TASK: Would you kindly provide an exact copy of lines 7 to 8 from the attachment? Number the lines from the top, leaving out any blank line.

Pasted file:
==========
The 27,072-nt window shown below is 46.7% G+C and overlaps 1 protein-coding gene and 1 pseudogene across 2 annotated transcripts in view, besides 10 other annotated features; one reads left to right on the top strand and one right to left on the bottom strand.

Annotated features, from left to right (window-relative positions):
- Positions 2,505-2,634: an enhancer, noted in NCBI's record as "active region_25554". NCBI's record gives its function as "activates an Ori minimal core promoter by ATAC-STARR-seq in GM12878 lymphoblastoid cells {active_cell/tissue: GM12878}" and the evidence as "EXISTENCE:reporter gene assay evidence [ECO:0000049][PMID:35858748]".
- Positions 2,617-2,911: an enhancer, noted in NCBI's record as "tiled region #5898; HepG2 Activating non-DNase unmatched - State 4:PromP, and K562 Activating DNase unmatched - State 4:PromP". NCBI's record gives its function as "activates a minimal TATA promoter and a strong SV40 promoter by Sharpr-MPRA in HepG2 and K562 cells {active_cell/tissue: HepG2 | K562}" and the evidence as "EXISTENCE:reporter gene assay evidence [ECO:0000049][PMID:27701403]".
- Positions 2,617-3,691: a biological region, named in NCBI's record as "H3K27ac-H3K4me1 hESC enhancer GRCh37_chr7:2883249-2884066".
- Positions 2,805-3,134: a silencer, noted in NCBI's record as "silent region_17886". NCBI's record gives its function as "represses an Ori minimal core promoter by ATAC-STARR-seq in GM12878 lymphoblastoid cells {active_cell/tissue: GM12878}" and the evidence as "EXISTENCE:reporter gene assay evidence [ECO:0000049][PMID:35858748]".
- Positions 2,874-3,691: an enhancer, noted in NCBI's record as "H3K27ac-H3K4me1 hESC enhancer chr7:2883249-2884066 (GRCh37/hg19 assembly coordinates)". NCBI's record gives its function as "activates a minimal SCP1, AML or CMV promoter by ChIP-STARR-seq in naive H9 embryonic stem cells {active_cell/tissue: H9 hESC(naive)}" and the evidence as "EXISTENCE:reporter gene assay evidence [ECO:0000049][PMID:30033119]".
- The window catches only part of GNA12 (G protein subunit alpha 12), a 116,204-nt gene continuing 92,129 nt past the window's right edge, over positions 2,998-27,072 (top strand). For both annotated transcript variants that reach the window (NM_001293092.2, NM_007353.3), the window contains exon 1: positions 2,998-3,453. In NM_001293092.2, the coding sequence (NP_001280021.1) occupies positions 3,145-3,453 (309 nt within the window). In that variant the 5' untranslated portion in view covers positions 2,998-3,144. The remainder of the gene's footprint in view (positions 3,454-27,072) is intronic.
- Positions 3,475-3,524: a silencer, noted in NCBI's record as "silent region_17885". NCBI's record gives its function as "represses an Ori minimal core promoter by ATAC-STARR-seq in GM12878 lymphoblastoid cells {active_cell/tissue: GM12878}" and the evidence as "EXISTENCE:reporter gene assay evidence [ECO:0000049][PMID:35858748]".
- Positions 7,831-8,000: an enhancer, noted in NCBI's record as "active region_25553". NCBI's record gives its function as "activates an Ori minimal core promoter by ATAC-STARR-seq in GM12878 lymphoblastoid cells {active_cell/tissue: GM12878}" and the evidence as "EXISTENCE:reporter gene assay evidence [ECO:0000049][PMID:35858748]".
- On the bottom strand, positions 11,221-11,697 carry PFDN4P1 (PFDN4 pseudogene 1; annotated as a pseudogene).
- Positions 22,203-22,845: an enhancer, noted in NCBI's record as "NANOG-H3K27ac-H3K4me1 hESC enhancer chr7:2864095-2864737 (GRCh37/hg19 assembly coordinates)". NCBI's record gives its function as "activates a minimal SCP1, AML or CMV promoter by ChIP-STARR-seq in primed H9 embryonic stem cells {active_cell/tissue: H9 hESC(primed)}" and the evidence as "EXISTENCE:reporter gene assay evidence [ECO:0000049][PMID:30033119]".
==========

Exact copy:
- Positions 2,874-3,691: an enhancer, noted in NCBI's record as "H3K27ac-H3K4me1 hESC enhancer chr7:2883249-2884066 (GRCh37/hg19 assembly coordinates)". NCBI's record gives its function as "activates a minimal SCP1, AML or CMV promoter by ChIP-STARR-seq in naive H9 embryonic stem cells {active_cell/tissue: H9 hESC(naive)}" and the evidence as "EXISTENCE:reporter gene assay evidence [ECO:0000049][PMID:30033119]".
- The window catches only part of GNA12 (G protein subunit alpha 12), a 116,204-nt gene continuing 92,129 nt past the window's right edge, over positions 2,998-27,072 (top strand). For both annotated transcript variants that reach the window (NM_001293092.2, NM_007353.3), the window contains exon 1: positions 2,998-3,453. In NM_001293092.2, the coding sequence (NP_001280021.1) occupies positions 3,145-3,453 (309 nt within the window). In that variant the 5' untranslated portion in view covers positions 2,998-3,144. The remainder of the gene's footprint in view (positions 3,454-27,072) is intronic.